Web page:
The Joe Creason Lecture Series
The Joe Creason Lecture Series brings an outstanding journalist to the University of Kentucky campus to meet and talk with students, and to speak before an assemblage of students, faculty and the general public.
The lecture series was made possible through a matching grant from the Bingham Enterprises Foundation of Kentucky and gifts donated by UK alumni and friends of Joe Creason.
Before his death on August 14, 1974, Joe Creason had been hailed as "a crack newspaperman" who inspired trust in those about whom he wrote.
The Creason wit and humor, his friendly manner and his love for Kentucky always showed through his writings for The Courier-Journal (Louisville) and The Courier-Journal Sunday Magazine.
He was a Kentuckian -- a native of Benton ("The only town in which I was born"). A graduate of the University of Kentucky (Class of 1940) and a rabid booster of his Alma Mater, he was national president of the UK Alumni Association in 1969-70.
People who knew Joe Creason number in the thousands in every county of the state. From his column, "Joe Creason's Kentucky," in The Courier-Journal, his two books, a radio series started before his death and his speech-making, he is remembered as a man who was never too busy to enjoy people.
At the time of Joe Creason's death, an anonymous mourner left a note on the door of his Courier-Journal office. It said simply, "So long Joe -- and thanks," and was signed "Kentucky."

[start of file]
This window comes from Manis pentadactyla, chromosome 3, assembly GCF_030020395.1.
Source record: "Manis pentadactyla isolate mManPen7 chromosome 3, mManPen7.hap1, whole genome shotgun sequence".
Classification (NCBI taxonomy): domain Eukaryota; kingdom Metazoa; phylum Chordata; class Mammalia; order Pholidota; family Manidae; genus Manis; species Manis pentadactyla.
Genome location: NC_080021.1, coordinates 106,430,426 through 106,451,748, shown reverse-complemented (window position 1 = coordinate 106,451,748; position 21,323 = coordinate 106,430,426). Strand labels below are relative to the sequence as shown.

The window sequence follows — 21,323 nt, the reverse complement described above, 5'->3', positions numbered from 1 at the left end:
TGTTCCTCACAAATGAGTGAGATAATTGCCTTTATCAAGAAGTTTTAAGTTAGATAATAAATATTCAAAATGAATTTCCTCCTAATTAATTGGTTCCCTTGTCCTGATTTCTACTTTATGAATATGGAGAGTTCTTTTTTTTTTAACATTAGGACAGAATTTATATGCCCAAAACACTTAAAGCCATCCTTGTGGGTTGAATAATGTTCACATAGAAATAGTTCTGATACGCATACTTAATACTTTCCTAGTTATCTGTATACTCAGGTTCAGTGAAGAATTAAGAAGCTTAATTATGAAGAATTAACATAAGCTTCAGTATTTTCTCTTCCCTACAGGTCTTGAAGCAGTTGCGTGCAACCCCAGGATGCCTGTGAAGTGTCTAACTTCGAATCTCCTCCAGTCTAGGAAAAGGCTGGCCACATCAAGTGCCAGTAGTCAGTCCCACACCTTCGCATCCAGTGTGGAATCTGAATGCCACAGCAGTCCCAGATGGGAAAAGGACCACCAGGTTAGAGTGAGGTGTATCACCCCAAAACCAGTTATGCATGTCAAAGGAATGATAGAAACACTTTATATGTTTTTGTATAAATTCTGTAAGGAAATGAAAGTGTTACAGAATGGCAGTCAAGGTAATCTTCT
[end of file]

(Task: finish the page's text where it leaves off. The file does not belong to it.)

Creason Lecturers with affiliations at the time of their speech:
1977 James J. Kilpatrick, Washington Star, syndicated columnist
1978 No lecture given
1979 James Reston, New York Times, columnist
1980 John F. Day, CBS News, former director
1981 Thomas G. Wicker, New York Times, associate editor
1982 William Safire, New York Times, Washington Bureau
1983 Harrison E. Salisbury, New York Times, associate editor
1984 David Dick, CBS Television News, correspondent
1985 Charles McDowell, Richmond Times-Dispatch, syndicated columnist
1986 Eugene Patterson, St. Petersburg Times, Chairman & CEO
1987 John C. Quinn, USA Today, editor
1988 John Ed Pearce, Louisville Courier-Journal, columnist
1989 Charles Kuralt, CBS News, correspondent
1990 David Kindred, The National Sports Daily, columnist
1991 Bernard Shaw, CNN, anchor
1992 Helen Thomas, UPI, reporter
1993 Jim Squires, Chicago Tribune, former editor
1994 Burl Osborne, Dallas Morning News, publisher/editor
1995 Robert Mulholland, NBC, former president
1996 Geneva Overholser, Washington Post, ombudsman
1997 Michael Gartner, NBC News, former president
1998 Hodding Carter III, Knight Foundation, president & CEO
1999 Charles L. Overby, The Freedom Forum, chairman & CEO
2000 Clarence Page, Chicago Tribune, columnist
2001 Bonnie Angelo, Time Magazine, contributor
2002 Angelo B. Henderson, The Detroit News, special projects reporter
2003 Bob Edwards, National Public Radio, host of Morning Edition
2004 Earl Caldwell, New York Times, former civil rights-era reporter
2005 Leonard Downie, Jr., Washington Post, executive editor
2006 David Broder, Washington Post, columnist